The organisers of Margate Soul Festival are gearing up for this year’s event, which is only two weeks away.
The music festival will return to Margate’s old town for the 13th time from August 3-5, with stages and performances located at a number of venues in the town.
And interest in the festival is building, as ticket sales have increased on last year.
Claire License, one of the organisers of the event, explained: “Preparations are going well – this is the final push now. It’s all the bits the audience don’t see, yet without it, we wouldn’t be able to have the event.
“It’s incredibly important to host this festival in Margate, but not just for Magate, for Thanet as a whole. We see it as a showcase for the whole area.
“80 per cent of our ticket buyers come from out of the area, and it’s important we show them what Thanet is all about.
“Margate has always been about entertainment, it’s a seaside resort, people have always come here for a break from their 9-5 lives.
“We have the weather, the beautiful beaches, a host of restaurants and bars, so let’s show them at their best, full of life and fun.”
Margate Soul Festival started out during the Margate Carnival 13 years ago. Olby’s Soul Cafe owner Eli Thompson got his DJs to play music to complement the carnival, and the event has continued to grow since then.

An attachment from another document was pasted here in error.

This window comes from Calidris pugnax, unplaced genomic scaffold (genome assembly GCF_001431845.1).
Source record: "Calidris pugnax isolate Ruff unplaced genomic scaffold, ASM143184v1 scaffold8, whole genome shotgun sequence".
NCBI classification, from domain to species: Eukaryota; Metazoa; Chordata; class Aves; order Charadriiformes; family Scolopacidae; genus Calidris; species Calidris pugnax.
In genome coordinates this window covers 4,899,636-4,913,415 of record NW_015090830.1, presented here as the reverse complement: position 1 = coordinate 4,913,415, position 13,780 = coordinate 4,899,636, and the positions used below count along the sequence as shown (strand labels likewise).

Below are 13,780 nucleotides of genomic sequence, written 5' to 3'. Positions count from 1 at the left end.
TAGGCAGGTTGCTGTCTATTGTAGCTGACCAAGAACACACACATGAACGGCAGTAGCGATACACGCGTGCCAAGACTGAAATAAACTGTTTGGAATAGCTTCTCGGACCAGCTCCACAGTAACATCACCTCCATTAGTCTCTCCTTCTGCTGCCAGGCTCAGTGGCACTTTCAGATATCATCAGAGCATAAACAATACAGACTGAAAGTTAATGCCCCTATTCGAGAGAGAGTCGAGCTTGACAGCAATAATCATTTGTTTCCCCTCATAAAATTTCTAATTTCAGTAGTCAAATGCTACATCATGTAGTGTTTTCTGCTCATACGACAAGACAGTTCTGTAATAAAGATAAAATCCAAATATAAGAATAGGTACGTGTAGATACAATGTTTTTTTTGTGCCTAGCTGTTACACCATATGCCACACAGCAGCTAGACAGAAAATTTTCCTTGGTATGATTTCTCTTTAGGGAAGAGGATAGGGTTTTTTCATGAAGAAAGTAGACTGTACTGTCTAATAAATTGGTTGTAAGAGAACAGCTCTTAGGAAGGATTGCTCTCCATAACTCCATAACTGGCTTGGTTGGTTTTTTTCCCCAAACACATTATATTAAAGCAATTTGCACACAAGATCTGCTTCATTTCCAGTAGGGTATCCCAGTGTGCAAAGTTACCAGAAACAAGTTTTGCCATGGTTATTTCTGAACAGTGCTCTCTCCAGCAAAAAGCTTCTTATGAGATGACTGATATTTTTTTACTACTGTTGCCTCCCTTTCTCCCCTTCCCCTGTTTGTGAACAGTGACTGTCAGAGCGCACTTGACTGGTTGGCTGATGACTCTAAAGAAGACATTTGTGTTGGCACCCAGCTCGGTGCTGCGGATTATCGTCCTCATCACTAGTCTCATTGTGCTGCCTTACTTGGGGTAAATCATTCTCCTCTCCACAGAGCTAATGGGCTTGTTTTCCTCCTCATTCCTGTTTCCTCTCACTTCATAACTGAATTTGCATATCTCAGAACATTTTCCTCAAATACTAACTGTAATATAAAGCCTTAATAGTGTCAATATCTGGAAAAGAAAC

A new development for this year will see Stagecoach run the Loop bus service for 24 hours a day across the weekend, in order to help connect the towns and get the audience to and from the event.
“People really get into it, and are embracing the event and looking forward to it”
Some of the must-see acts this year include Atlantic Starr and The Fatback Band, as well as up-and-coming DJs Children of Zeus.
If you’re a fan of Northern Soul, Ned Stax and Noble and Heath are two DJ acts to look out for.
And if you want acid jazz, Laville Laville will be making his UK festival debut.
Miss License added: “It is difficult to get others to buy into someone else’s vision, and although always successful as an event, previously years may not have been supported as well as they could have been by the local community.
“However we are now getting to the point where people really get into it, and are embracing the event and looking forward to it.
“We’ve had more local support than ever, which is great and that helps strengthen our relationships with the community, which will help the festival grow further and sustain it for future generations.”
Full weekend and day tickets are still available. For more information, visit the Soul Festival website.